« Newer articles Older articles »
|The full story on climate change requires the long view|
Added: 17.12.2018 20:15 | 7 views | 0 comments
Researchers offer a new calculation that provides the long view of what nine different world regions have contributed to climate change since 1900. They also show how that breakdown will likely look by 2100 under various emission scenarios.
|Antarctic climate change: Scientists visit the world's most remote island|
Added: 17.12.2018 20:02 | 1 views | 0 comments
Studying ice cores on a small island in the South Atlantic will help us understand why Antarctica's glaciers are melting.
Added: 17.12.2018 20:02 | 3 views | 0 comments
As representatives gather in Poland for talks on climate change, we look at how hot the world has got and what can we can all do to tackle global warming.
|| The new abnormal: why fires like Paradise will happen again and again|
Added: 17.12.2018 19:23 | 4 views | 0 comments
Of the traumatic consequences of climate change, scientists consider increasingly ferocious wildfires to be one of the most starkly apparent
Ruth McLarty, an experienced surgeon, was fairly certain she was about to die in a particularly grisly way. Surrounded by a hellish inferno of burning trees and cars, McLarty reasoned the flames would engulf her long before the smoke could choke her to death.
Trapped in nearby vehicles, some of McLarty’s colleagues made similarly macabre calculations. Two nurses, stuck in the back of a stalled police car, contemplated shooting each other. Another nurse rolled down her window and gulped in the smoke. McLarty edged her car away from a burning wreckage, fired off some final messages to her sister and called her daughter, who said she could hear the roar of the blaze over the phone.
Of the 10 most destructive fires in California’s history, five have occurred since October last year
I grew up in this state and you’d never really get fires like this in November or December
|The gene helping submerged plants|
Added: 17.12.2018 16:22 | 3 views | 0 comments
Climate change threatens plants as the risks of flooding increase. A new study shows that special genes are key to keeping plants from withering, remaining healthy and resistant to a lack of oxygen when they are underwater for a period of long time. Developing tolerant plant varieties that have this gene will increase harvest and will be increasingly important as the changing climate leads to more rainfall.
|Climate change summit ends with nearly 200 countries supporting Paris accord|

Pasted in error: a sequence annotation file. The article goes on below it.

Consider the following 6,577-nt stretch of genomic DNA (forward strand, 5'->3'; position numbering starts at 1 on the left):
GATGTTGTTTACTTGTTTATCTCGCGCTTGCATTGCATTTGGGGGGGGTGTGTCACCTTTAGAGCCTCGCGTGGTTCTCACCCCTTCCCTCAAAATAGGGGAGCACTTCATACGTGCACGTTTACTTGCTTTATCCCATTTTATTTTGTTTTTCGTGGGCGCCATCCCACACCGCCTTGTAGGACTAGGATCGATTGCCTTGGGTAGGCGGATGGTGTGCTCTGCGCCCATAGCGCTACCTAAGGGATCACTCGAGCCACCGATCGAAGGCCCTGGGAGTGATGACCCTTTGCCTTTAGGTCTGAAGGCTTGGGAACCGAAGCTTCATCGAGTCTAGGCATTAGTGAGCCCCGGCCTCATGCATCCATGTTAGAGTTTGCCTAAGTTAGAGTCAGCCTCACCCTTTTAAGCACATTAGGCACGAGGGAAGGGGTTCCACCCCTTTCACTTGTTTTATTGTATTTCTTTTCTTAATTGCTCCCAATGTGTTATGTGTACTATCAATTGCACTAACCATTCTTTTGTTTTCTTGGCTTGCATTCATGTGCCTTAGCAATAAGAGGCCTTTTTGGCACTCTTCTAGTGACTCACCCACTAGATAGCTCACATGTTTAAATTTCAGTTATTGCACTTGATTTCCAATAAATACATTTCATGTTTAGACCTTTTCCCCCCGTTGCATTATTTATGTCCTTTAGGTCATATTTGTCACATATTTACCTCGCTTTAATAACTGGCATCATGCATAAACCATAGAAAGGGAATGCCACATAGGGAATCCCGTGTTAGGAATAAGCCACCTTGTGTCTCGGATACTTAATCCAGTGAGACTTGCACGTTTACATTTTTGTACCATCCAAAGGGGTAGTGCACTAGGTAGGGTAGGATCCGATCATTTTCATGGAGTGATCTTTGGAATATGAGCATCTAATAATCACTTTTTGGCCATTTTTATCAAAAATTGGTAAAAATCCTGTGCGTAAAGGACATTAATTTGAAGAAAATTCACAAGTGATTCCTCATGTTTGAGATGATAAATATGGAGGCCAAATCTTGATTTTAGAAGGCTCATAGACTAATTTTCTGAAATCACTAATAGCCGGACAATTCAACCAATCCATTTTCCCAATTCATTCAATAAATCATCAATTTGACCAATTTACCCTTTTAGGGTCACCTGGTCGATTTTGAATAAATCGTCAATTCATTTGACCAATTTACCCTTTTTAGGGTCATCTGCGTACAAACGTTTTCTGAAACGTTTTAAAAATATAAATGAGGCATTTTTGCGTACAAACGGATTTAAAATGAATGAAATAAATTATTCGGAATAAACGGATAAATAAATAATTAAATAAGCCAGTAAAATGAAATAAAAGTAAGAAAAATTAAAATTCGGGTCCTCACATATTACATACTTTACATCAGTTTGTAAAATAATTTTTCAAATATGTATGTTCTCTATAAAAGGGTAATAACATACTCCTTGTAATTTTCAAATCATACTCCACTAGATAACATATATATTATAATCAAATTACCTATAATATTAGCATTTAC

Added: 17.12.2018 15:16 | 4 views | 0 comments
Diplomats from nearly 200 countries have reached a major agreement to keep the 2015 Paris accord alive. Officials wrapped up a global summit in Poland over the weekend. Axios energy and climate reporter Amy Harder attended the summit and joins CBSN from Washington with details.
|[Ticker] Polish climate talks end in agreement on rulebook|
Added: 17.12.2018 7:55 | 5 views | 0 comments
Two weeks of talks between 196 countries and the EU in Katowice, Poland, ended on Saturday in a show of unity and agreement on a 'Paris rulebook' - putting the landmark 2015 Paris accord on climate change into practice. Scientists and some negotiators warned it won't be enough to stop global warming. EU commissioner Miguel Arias Canete called it a "success for multilateralism and the global fight against climate change".
|| Weatherwatch: stormy future could disrupt Hebridean lifeline|
Added: 17.12.2018 4:17 | 10 views | 0 comments
The Western Isles depend on the CalMac ferry services for vital supplies and the service keeps going in all weathers. But climate change could mean trouble ahead
Anyone who has been to the islands off Scotland’s west coast will be familiar with . On a clear still day in summer there can be no better way (for the price of a ferry ticket) to view the beauty of the mountains and islands set against clear blue water. But winter brings a different face to the Sea of the Hebrides, which can be amongst the roughest in the world. Despite this, CalMac as the service is known, keeps going because there is no other way of supplying the islands and carrying back fish and other exports essential to the islands’ economy.
These crossings are frequently not for the faint hearted, but of the 79,203 ferry crossings between January and the end of July this year fewer than 2,000 were cancelled because of the weather. The major problem for these ferries in rough seas is safe docking at the island harbours, often on exposed slipways, which is why most terminals are built in the lee of the islands, away from the full force of westerly gales. CalMac, , is saying cancellations are more likely in future as climate change makes winter storms increasingly violent, and more sweep in from the north-east and the south, making safe docking impossible.
|| Why rising seas will force coastal residents to move – or spend|
Added: 17.12.2018 4:17 | 17 views | 0 comments
In the fourth part of our series looking at the climate report Trump tried to bury over Thanksgiving, we examine how sea-level rise will reshape the population
The Trump administration published a major report on climate change the day after Thanksgiving. We will explore the key findings each day this week.
Donald Trump doesn’t believe his own government’s major report on climate change – which the administration tried to bury over the Thanksgiving break. It warns that rising temperatures are America and will cause huge damage globally.